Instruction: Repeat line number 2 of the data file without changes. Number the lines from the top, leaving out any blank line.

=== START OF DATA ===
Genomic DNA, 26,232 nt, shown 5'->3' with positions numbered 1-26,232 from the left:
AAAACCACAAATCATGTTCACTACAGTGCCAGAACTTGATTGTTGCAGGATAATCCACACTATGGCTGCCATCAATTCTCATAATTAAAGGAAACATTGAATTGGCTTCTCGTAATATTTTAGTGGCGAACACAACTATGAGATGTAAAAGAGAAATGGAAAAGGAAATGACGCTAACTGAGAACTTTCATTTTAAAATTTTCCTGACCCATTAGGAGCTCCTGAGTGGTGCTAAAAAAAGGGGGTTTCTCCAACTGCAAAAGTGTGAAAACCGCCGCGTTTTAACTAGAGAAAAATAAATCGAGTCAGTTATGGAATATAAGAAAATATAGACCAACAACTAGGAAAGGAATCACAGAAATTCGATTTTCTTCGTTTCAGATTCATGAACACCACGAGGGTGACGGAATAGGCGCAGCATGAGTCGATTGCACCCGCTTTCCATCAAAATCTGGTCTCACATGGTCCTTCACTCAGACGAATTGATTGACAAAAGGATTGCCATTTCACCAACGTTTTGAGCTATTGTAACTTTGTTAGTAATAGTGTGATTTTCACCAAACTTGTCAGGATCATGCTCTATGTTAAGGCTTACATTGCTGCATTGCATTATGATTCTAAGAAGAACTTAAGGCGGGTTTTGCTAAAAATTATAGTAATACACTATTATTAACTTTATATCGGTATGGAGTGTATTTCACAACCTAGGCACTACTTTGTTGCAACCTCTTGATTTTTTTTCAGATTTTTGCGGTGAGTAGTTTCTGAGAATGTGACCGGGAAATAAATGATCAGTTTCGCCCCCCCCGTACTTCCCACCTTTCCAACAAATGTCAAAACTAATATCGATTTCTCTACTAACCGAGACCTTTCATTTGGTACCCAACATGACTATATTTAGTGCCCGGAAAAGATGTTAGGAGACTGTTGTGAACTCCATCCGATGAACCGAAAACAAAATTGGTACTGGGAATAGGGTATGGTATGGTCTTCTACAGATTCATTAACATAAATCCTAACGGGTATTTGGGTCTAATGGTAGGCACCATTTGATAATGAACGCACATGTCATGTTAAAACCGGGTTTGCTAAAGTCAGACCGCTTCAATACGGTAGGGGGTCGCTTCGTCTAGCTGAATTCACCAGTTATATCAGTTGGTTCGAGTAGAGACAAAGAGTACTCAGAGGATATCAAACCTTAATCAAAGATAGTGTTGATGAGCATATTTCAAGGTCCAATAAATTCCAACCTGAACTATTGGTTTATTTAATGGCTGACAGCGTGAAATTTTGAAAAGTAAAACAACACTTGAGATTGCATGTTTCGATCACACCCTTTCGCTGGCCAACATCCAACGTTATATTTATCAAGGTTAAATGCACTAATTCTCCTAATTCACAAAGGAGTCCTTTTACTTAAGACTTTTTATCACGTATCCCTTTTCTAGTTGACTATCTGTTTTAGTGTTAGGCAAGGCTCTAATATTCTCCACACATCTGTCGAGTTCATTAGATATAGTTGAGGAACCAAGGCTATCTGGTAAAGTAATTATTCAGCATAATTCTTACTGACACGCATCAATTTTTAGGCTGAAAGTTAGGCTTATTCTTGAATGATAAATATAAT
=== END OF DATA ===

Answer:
AAAACCACAAATCATGTTCACTACAGTGCCAGAACTTGATTGTTGCAGGATAATCCACACTATGGCTGCCATCAATTCTCATAATTAAAGGAAACATTGAATTGGCTTCTCGTAATATTTTAGTGGCGAACACAACTATGAGATGTAAAAGAGAAATGGAAAAGGAAATGACGCTAACTGAGAACTTTCATTTTAAAATTTTCCTGACCCATTAGGAGCTCCTGAGTGGTGCTAAAAAAAGGGGGTTTCTCCAACTGCAAAAGTGTGAAAACCGCCGCGTTTTAACTAGAGAAAAATAAATCGAGTCAGTTATGGAATATAAGAAAATATAGACCAACAACTAGGAAAGGAATCACAGAAATTCGATTTTCTTCGTTTCAGATTCATGAACACCACGAGGGTGACGGAATAGGCGCAGCATGAGTCGATTGCACCCGCTTTCCATCAAAATCTGGTCTCACATGGTCCTTCACTCAGACGAATTGATTGACAAAAGGATTGCCATTTCACCAACGTTTTGAGCTATTGTAACTTTGTTAGTAATAGTGTGATTTTCACCAAACTTGTCAGGATCATGCTCTATGTTAAGGCTTACATTGCTGCATTGCATTATGATTCTAAGAAGAACTTAAGGCGGGTTTTGCTAAAAATTATAGTAATACACTATTATTAACTTTATATCGGTATGGAGTGTATTTCACAACCTAGGCACTACTTTGTTGCAACCTCTTGATTTTTTTTCAGATTTTTGCGGTGAGTAGTTTCTGAGAATGTGACCGGGAAATAAATGATCAGTTTCGCCCCCCCCGTACTTCCCACCTTTCCAACAAATGTCAAAACTAATATCGATTTCTCTACTAACCGAGACCTTTCATTTGGTACCCAACATGACTATATTTAGTGCCCGGAAAAGATGTTAGGAGACTGTTGTGAACTCCATCCGATGAACCGAAAACAAAATTGGTACTGGGAATAGGGTATGGTATGGTCTTCTACAGATTCATTAACATAAATCCTAACGGGTATTTGGGTCTAATGGTAGGCACCATTTGATAATGAACGCACATGTCATGTTAAAACCGGGTTTGCTAAAGTCAGACCGCTTCAATACGGTAGGGGGTCGCTTCGTCTAGCTGAATTCACCAGTTATATCAGTTGGTTCGAGTAGAGACAAAGAGTACTCAGAGGATATCAAACCTTAATCAAAGATAGTGTTGATGAGCATATTTCAAGGTCCAATAAATTCCAACCTGAACTATTGGTTTATTTAATGGCTGACAGCGTGAAATTTTGAAAAGTAAAACAACACTTGAGATTGCATGTTTCGATCACACCCTTTCGCTGGCCAACATCCAACGTTATATTTATCAAGGTTAAATGCACTAATTCTCCTAATTCACAAAGGAGTCCTTTTACTTAAGACTTTTTATCACGTATCCCTTTTCTAGTTGACTATCTGTTTTAGTGTTAGGCAAGGCTCTAATATTCTCCACACATCTGTCGAGTTCATTAGATATAGTTGAGGAACCAAGGCTATCTGGTAAAGTAATTATTCAGCATAATTCTTACTGACACGCATCAATTTTTAGGCTGAAAGTTAGGCTTATTCTTGAATGATAAATATAAT